Scientific name: Azadirachta indica
Declaration status: Class B

Neem was declared a Class B weed in 2014.

It's illegal to buy, sell or transport neem plants or seeds in the Northern Territory (NT).

Neem has a statutory weed management plan that outlines the legal requirements for control.

Go to the Territory Stories website to read the:

Mature neem trees in garden settings are not the focus of management efforts and landholders will not be fined for existing plantings. However, removal is encouraged. You must remove all seedlings to prevent further spread.

Neem is believed to be native to the tropical woodlands of northeast India and perhaps other parts of the Indian sub-continent.

Unfortunately, neem was deliberately introduced into Australia as a garden ornamental, for shade and for the production of azadirachtin, a broad spectrum insecticide.

Neem is widely spread across northern Australia where it has proliferated in many creek, river and drainage systems.

In the NT, neem has become well established in the Katherine River system.

It is also prevalent in the Victoria River District, Roper and Gulf districts.

Neem remains a common garden plant in Darwin, Katherine and surrounding rural areas.

Neem has proven to be highly invasive and competitive.

Their large size and preference for wet areas means that control can be difficult and expensive.

Their deep tap roots and extensive lateral roots allow them to flourish, even in areas affected by seasonal drought.

Neem can have all of the following impacts:

  • invades and competes with native plant species even in intact environments
  • produces a prolific amount of seed, which are readily dispersed
  • can dominate riparian environments.

58% of the Territory is climatically suitable for neem establishment.

You should use the below images as a guide. There may be other plants or weeds that look similar.

Neem - habit Neem - stems and branches Neem - leavesNeem - flowersNeem - fruit and seeds

To find out more, get the neem weed note on the Department of Environment, Parks and Water Security website.

If you are unsure, contact the Weed Management Branch.

Chemical control

The best time to treat neem is from March to May.

Below is a list of treatment methods that can be used.

Chemical and concentrationRate Situation, method and notes
Aminopyralid 8g/L, Triclopyr 300g/L and Picloram 100 g/L
Grazon® Extra
350ml / 100L Seedling (individuals and infestations under 2m):
Foliar spray, apply when actively growing and non-ionic wetting agent required
Triclopyr 300g/L and Picloram 100 /L
Various trade names
350ml / 100L Seedling (individuals and infestations up to 2m):
Foliar spray, apply when actively growing and non-ionic wetting agent required
Triclopyr 600g/L
Various trade names
1L / 60L (diesel)

1L / 60L (diesel)
Seedling (individuals):
Basal bark < 5cm stem diameter
Adult (individuals or infestation):
Cut stump > 5cm stem diameter
Fluroxypyr 333g/L
Starane® Advanced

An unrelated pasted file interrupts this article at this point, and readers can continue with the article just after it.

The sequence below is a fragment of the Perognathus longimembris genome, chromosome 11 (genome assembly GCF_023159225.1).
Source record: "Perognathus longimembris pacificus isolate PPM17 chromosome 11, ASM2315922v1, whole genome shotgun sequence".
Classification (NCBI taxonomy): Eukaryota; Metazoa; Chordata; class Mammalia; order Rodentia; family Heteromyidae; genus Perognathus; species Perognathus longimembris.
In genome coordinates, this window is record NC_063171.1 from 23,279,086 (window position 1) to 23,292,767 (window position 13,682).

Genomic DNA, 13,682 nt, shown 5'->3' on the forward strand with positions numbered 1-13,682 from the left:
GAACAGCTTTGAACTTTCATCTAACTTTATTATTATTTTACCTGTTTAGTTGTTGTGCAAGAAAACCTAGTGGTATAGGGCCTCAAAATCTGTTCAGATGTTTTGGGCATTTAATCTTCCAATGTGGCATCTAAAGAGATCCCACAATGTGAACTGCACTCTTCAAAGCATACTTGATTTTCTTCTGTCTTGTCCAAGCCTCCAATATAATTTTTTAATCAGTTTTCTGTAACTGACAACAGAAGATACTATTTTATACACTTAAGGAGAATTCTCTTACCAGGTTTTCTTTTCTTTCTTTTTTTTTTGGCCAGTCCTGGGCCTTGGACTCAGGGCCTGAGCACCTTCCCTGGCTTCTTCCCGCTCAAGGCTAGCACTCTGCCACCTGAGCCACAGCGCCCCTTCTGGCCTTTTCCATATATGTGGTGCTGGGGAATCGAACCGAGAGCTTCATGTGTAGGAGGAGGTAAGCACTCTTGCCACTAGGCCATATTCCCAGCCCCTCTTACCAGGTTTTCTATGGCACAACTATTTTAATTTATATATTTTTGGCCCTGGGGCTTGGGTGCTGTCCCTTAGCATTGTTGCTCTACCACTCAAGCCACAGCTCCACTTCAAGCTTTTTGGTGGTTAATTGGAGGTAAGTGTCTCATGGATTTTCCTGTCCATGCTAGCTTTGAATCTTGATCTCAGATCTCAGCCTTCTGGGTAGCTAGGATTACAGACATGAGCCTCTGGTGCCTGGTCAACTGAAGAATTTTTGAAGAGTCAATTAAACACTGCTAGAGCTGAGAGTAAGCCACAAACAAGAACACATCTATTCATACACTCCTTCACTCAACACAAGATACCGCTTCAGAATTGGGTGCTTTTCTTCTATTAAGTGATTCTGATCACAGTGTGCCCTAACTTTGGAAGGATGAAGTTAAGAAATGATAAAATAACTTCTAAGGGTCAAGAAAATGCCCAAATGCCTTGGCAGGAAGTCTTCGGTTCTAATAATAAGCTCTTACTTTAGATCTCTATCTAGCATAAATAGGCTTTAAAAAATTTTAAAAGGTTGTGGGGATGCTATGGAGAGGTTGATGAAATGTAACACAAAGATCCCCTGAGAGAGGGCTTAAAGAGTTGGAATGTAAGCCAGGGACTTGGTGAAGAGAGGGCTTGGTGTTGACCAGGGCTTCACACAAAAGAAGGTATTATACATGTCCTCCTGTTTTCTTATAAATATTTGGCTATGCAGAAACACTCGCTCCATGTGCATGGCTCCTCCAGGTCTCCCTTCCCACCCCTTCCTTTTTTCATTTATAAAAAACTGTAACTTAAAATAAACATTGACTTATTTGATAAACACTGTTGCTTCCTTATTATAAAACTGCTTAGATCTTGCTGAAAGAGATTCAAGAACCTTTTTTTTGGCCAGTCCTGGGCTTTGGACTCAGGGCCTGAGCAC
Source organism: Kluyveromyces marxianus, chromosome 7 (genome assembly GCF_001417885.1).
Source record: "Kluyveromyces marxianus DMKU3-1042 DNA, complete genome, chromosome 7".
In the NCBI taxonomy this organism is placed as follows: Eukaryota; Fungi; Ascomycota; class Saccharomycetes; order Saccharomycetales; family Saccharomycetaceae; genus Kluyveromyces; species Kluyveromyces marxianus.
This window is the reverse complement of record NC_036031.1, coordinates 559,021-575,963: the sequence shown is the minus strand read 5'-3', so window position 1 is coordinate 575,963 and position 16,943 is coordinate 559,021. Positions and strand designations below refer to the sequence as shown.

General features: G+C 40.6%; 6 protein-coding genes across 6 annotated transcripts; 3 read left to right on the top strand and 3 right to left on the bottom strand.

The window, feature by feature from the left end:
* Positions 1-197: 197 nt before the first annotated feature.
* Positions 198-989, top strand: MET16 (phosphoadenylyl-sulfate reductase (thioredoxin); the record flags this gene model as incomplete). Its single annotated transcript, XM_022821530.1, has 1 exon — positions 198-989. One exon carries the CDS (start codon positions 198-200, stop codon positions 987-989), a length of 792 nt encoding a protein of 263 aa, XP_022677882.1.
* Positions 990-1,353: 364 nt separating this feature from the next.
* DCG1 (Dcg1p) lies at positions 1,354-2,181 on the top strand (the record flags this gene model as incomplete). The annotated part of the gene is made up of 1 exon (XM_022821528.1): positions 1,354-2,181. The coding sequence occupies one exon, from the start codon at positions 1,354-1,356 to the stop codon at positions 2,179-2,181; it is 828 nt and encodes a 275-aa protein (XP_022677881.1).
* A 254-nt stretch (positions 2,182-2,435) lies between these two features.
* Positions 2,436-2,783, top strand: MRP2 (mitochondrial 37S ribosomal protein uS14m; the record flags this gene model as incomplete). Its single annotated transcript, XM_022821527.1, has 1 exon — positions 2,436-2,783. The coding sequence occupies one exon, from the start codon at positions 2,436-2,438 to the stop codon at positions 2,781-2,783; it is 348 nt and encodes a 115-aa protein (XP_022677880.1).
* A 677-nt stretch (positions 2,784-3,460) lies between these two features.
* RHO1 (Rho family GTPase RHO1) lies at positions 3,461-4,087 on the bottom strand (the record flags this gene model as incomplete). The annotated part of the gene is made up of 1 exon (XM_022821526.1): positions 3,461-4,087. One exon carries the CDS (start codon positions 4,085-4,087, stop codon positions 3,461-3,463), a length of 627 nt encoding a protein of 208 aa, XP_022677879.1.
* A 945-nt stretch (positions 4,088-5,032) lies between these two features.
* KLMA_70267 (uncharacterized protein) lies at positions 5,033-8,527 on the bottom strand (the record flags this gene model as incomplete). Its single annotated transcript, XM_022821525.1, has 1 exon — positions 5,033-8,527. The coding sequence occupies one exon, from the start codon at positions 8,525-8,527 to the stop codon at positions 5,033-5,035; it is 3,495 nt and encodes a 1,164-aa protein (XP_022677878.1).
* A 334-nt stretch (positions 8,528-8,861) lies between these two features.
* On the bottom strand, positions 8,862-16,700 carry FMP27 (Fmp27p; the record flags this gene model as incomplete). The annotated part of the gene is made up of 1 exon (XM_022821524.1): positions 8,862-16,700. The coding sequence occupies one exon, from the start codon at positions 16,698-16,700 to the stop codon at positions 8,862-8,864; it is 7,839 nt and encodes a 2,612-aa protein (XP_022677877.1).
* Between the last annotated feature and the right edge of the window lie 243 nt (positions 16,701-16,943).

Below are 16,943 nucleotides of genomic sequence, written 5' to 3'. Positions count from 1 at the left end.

1.8L / 100L (diesel)

1.8L / 100L (diesel)
Seedling (individuals):
Basal bark < 15cm stem diameter, treat up to 45 cm from ground
Adult (individuals or infestation):
Cut stump > 15cm stem diameter
Triclopyr 240g/L and Picloram 120g/L
1L / 60L (diesel)

1L / 60L (diesel)
Seedling (individuals):
Basal bark < 15cm stem diameter
Adult (individuals or infestation):
Cut stump > 15cm stem diameter
Picloram 20g/kg
Tordon® granules
35 to 45g/m2 Apply granules over an area extending from the main stem to 30cm outside
the dripline to cover the main part of the root system

Non-chemical control

Physical removal should be done before fruit grows to stop seed spread.

Hand pulling and grubbing

Weeds, including their roots, are physically pulled out of the ground by hand or using hand tools.

This is an effective method of control for individual weeds and recent outbreaks that haven't released seeds yet, but it requires a lot of labour.


Bulldozers, chopper rollers or graders are used to clear large weed infestations.

This leaves large areas of soil exposed so follow up control or revegetation should be considered.

A single mature neem tree can produce up to 50,000 seeds per year.

These seeds are then spread by birds and bats that ingest the fruit.

This has contributed to significant spread along waterways.

Neem trees also produce suckers, which enable dense stands to develop.

You can prevent the spread of neem by doing all of the following:

  • remove neem trees from gardens and landscaping
  • follow up to control suckers which regenerate from roots
  • chip or dispose of lopped material
  • control large trees before the production of fruit - usually November to April
  • prioritise the control of seedlings
  • map large infestations to help develop a management plan
  • target infestations along drainage lines, minor infestations, isolated outbreaks or seedlings first
  • monitor areas that you have treated and watch for re-infestations.

Last updated: 09 June 2022

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